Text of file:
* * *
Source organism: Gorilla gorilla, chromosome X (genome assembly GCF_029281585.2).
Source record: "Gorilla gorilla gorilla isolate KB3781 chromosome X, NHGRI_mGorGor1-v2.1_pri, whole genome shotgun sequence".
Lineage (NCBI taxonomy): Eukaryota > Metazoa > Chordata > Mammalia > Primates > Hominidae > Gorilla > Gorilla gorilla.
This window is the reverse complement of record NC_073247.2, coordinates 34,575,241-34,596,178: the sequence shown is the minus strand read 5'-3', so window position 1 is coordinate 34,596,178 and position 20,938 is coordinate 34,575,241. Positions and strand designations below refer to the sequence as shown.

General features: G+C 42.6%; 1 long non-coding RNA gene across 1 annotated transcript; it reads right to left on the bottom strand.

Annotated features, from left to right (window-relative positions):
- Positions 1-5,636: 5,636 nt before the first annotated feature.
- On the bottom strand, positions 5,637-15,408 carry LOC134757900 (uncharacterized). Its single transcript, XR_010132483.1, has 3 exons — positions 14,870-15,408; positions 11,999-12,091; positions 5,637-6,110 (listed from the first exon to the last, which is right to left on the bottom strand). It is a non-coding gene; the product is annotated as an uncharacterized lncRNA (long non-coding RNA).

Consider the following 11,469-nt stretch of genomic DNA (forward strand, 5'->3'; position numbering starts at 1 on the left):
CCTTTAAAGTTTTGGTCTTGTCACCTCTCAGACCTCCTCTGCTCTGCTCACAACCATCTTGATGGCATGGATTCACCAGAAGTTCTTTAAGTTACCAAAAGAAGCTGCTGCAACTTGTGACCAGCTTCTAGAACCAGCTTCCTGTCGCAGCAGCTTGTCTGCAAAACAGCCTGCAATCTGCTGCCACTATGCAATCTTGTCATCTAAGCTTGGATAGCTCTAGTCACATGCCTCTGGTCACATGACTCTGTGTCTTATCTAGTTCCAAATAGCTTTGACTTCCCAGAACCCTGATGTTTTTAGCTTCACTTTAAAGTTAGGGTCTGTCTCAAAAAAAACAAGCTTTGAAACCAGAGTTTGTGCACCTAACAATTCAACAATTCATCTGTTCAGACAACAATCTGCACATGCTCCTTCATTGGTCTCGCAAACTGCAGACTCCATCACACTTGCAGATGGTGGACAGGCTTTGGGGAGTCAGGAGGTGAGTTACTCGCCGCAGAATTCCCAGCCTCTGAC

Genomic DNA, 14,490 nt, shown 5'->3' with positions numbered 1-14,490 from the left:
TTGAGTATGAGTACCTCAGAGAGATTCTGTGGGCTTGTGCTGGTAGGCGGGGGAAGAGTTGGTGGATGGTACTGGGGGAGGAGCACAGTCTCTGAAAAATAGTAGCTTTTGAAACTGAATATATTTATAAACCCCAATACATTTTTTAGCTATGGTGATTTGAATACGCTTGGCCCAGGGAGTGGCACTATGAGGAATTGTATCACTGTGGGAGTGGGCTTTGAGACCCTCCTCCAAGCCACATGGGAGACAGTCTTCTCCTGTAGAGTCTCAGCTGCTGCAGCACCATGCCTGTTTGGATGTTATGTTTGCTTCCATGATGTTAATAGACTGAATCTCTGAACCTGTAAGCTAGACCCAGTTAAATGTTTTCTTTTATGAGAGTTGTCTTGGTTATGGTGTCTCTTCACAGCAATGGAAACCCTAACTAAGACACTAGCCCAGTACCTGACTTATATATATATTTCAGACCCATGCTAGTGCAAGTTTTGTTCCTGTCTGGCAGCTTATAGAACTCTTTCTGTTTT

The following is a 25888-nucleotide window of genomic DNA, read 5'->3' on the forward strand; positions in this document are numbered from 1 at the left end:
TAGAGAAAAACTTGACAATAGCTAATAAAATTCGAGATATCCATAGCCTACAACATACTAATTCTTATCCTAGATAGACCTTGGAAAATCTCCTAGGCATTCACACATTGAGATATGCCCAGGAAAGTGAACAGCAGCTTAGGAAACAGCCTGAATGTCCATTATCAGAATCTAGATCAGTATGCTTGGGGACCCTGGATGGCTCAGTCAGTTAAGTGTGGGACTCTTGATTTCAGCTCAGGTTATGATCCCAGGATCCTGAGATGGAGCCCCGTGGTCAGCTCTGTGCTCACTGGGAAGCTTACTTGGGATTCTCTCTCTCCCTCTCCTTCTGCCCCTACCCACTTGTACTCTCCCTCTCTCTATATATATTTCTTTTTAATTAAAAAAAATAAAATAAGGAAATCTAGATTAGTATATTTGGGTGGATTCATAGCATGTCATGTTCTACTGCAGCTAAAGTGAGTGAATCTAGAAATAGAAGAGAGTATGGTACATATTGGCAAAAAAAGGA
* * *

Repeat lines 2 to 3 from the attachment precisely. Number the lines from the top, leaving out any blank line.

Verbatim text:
Source record: "Gorilla gorilla gorilla isolate KB3781 chromosome X, NHGRI_mGorGor1-v2.1_pri, whole genome shotgun sequence".
Lineage (NCBI taxonomy): Eukaryota > Metazoa > Chordata > Mammalia > Primates > Hominidae > Gorilla > Gorilla gorilla.